in the guise of a creditor, filed a claim against the bankrupt estate. Unknown to all parties concerned, except herself and the bankrupt, this lady was and had been since 1932, the wife of the bankrupt.
It appears that the claim of Rosalie Wein-Roberts was sent to her attorney by the bankrupt's counsel, and that her executed proof was received by him through the mail.
It also appears that counsel for the bankrupt prepared the trustee's petition for the appointment of appraisers, the inventory filed by the appraisers, and the trustee's report of exempt property.
In September, 1938, a petition for the removal of the trustee was filed by a judgment creditor. The trustee's answer was prepared and filed by the same attorney who represented Rosalie Wein-Roberts. This petition has never been prosecuted, probably for the reason that it was discovered that the creditor who filed it had omitted to prove her claim against the bankrupt estate. There is now pending a petition to file a claim nunc pro tunc.
The trustee was elected May 11, 1937. Subsequently it was discovered (although the bankrupt had testified upon his examination before the Referee that he was unmarried) that Rosalie Wein-Roberts was the bankrupt's wife. In December, 1938, the Collector of Internal Revenue seized a safe-deposit box in her name, which was opened in june, 1939, and found to contain securities of the value of $130,000.
In March, 1940, the bankrupt was convicted in this Court of concealing assets from his trustee, the charge having to do chiefly with the securities discovered in his wife's safe-deposit box, which, the government contended, were his property. An appeal from his conviction is pending in the Circuit Court of Appeals. At about the same time, the trustee brought an action to recover the securities for the benefit of the bankrupt estate.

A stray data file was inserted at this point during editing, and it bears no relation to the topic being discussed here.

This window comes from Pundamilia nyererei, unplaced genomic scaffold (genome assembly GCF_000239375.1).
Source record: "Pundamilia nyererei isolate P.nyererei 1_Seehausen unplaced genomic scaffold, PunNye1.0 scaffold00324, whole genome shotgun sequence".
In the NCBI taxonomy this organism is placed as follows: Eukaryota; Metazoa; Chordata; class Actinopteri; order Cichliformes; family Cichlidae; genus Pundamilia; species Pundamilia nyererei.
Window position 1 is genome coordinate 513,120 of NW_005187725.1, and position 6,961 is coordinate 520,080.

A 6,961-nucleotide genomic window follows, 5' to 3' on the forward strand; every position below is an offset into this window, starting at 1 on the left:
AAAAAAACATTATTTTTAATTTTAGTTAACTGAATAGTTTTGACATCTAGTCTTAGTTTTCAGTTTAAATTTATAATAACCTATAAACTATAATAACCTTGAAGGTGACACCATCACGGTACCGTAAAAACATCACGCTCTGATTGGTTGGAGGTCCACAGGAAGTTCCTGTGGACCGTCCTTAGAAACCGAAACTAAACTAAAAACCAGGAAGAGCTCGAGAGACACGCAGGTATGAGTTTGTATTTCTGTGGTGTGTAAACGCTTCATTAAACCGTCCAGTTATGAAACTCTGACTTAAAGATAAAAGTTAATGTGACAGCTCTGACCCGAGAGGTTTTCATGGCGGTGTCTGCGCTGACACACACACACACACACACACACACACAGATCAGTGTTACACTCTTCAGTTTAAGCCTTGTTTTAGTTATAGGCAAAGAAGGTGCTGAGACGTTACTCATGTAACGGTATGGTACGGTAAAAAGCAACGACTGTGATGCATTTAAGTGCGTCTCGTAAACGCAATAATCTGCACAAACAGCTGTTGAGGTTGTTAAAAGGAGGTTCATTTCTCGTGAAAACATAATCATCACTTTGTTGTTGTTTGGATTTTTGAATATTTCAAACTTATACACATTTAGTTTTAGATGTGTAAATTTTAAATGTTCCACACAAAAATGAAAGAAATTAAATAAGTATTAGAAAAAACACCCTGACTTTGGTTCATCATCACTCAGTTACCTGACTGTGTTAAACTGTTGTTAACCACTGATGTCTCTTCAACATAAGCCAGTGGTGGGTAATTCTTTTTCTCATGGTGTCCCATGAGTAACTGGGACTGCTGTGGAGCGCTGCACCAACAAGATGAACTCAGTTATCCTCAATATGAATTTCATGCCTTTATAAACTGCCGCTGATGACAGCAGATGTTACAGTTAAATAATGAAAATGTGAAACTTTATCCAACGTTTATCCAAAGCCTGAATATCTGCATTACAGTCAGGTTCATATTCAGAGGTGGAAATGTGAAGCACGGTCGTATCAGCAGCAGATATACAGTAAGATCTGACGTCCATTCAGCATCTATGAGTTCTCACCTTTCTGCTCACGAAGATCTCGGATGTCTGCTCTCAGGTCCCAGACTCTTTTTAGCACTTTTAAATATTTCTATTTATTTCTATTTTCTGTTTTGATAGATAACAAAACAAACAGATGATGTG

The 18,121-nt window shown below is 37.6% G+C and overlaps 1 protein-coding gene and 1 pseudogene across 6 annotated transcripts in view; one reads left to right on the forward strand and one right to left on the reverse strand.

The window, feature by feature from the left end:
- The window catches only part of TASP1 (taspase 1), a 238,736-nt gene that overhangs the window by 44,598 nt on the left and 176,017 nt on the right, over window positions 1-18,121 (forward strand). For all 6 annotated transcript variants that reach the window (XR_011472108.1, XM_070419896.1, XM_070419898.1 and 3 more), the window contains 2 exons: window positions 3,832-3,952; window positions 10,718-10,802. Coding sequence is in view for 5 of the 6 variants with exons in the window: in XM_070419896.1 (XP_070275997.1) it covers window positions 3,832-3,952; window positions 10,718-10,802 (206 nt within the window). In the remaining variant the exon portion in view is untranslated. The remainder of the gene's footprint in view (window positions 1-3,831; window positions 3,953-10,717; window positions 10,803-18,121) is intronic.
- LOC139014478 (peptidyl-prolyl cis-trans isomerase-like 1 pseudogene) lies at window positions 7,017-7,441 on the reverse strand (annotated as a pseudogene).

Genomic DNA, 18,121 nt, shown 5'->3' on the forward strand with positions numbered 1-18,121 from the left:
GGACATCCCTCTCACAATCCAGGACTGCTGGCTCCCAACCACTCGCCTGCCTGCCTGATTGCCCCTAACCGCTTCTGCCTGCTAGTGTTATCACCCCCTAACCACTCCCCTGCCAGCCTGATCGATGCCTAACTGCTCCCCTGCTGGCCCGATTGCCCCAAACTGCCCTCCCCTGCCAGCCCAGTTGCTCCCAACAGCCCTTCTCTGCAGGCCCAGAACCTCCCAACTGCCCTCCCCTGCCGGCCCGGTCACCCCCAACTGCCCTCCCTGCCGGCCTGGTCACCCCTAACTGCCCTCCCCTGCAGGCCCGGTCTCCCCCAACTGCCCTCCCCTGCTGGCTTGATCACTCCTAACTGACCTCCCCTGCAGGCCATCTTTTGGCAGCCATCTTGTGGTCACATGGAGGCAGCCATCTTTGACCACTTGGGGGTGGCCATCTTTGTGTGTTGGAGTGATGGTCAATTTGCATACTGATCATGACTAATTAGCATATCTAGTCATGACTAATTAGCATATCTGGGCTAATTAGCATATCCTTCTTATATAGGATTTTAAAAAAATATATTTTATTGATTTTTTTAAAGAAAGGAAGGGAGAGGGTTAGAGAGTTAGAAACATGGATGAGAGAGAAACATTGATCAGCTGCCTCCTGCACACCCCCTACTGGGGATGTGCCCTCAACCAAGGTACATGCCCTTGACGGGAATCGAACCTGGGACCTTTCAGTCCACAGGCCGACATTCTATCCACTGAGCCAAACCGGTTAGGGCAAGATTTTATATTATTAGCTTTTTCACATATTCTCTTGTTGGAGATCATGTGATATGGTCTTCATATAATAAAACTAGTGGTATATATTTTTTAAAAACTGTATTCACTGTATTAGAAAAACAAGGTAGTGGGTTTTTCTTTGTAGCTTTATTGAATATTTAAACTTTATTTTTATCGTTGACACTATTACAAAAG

It seems hardly necessary to elaborate upon the causes which not only justify an order of removal but which make it imperative. The policy of the law as declared in numerous decisions requires it.
In making the order, however, it is fair to say that there is no evidence whatever of any personal misconduct on the part of the trustee or of any conscious or voluntary connection on his part with any fraud upon the creditors. In declining to resign voluntarily at the suggestion of the Court, I think that he can be charged with no more than failure to apprehend the delicacy of his own position.
The facts stated in the foregoing opinion may be taken as special findings by the Court. They are based upon evidence returned to this Court by the Referee in the removal proceedings now before the Court on certificate for review. Reference to the brief filed by the trustee with the Court will show that they are practically undisputed.
The Court, on its own motion, by virtue of the provision of Chapter 1, § 2(17) of the Bankruptcy Act, as amended, now orders, adjudges and decrees that Martin L. Steiger be and he is hereby removed as trustee herein, for cause.
Sur Certificate for Review.
Inasmuch as the Court has acted upon its own motion in the above case, the question of the Referee's power and authority to remove the trustee has become moot, and the Court will not pass upon the questions raised by the certificate for review.
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